GF: I joined my father in the business 25 years ago, and I was never pushed into it, it just sort of happened naturally. I left university and then went to help Dad out. I never left because I enjoy it so very much. When you grow up around it, I think it gets into your blood and it is in your genes already as well.
MMD: As I remember that you mentioned about going with your father to one fine art auction after another, and study through all the auction catalogues, can you share with us some of your most memorable, bitter-sweet moments and experience?
GF: There have been some wonderful moments finding hidden and beautiful things at auctions. I remember going through this one box of old prints when I was only a young teenager and finding an oil painting by one of Dad’s favourite artitsts. We managed to purchase the box for only a few pounds and Dad had one of his keen collectors who we then sold the ‘find’ to.
MMD: Going back to the art lecture that you moderated back in early Oct about Impressionism art, in your opinion, among so many different art genre out there, what makes Impressionism still noteworthy? And how does it relevant with the art and artist in present days?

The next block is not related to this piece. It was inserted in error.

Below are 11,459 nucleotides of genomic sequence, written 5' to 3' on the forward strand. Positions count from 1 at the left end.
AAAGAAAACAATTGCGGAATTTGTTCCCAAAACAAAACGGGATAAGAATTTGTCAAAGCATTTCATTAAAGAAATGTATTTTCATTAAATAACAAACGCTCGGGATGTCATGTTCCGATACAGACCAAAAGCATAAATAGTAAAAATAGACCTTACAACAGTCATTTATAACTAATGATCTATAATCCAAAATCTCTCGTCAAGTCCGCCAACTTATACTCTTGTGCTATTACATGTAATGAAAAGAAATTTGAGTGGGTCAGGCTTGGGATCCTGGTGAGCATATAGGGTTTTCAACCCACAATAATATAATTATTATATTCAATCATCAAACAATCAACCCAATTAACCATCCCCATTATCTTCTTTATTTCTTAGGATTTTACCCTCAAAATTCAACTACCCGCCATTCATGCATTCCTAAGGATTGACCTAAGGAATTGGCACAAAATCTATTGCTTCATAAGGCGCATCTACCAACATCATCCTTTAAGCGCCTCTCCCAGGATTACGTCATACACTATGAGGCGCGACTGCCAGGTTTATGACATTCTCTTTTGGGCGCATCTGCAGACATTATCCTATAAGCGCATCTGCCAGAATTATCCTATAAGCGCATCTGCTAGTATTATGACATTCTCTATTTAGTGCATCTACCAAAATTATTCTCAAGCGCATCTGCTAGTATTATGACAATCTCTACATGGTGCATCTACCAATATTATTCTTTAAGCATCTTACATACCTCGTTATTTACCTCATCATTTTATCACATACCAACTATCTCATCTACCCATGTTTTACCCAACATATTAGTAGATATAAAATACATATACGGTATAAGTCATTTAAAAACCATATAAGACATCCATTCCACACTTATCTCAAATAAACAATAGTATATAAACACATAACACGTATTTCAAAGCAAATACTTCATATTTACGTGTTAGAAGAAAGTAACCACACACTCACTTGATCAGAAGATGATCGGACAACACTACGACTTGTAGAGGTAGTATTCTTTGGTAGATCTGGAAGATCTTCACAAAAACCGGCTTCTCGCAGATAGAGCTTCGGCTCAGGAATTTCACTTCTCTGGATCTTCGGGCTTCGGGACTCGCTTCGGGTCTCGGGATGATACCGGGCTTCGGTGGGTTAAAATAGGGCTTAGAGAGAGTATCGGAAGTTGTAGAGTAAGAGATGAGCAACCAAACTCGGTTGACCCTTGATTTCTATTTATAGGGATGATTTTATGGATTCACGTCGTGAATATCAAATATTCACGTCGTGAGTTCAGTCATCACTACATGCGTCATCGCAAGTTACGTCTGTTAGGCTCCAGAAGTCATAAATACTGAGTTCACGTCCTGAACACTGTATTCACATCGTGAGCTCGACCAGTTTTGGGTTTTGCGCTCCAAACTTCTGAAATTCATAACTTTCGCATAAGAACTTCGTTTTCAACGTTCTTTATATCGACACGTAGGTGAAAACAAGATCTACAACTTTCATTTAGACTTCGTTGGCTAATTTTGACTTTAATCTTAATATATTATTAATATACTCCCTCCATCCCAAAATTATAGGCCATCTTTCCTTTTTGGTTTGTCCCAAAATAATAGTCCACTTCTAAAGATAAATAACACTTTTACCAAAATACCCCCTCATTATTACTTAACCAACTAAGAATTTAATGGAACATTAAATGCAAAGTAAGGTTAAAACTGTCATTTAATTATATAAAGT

GF: The Impressionists were so groundbreaking, and their work was so very beautiful, that it still stirs the soul now as it did then. The paintings brighten up any room and talk to many people’s souls. In buying or owning a piece of Impressionist art you have the chance of being a custodian of a beautiful piece of history and enjoying it along the way. The aesthetic beauty of these works is an inspiration and a lesson to today’s artists.
MMD: One thing that makes me so memorable about, is your point of view about the mindset of collecting art (and other objet d’Art etc.), can you share with us more what is the most crucial factor(s) for art collecting? And in your opinion, as a fine art collector or connoisseur, what are the criteria when picking a piece of fine art?
GF: Art Collecting is a passion and it is important to find a collecting passion that appeals to you. Then you get incredible enjoyment from the search for knowledge and items during your lifetime of collecting.
The criteria that you should bear in mind are quality, condition, provenance, rarity, and design. Most important of these is quality – try and collect the very best of what you can.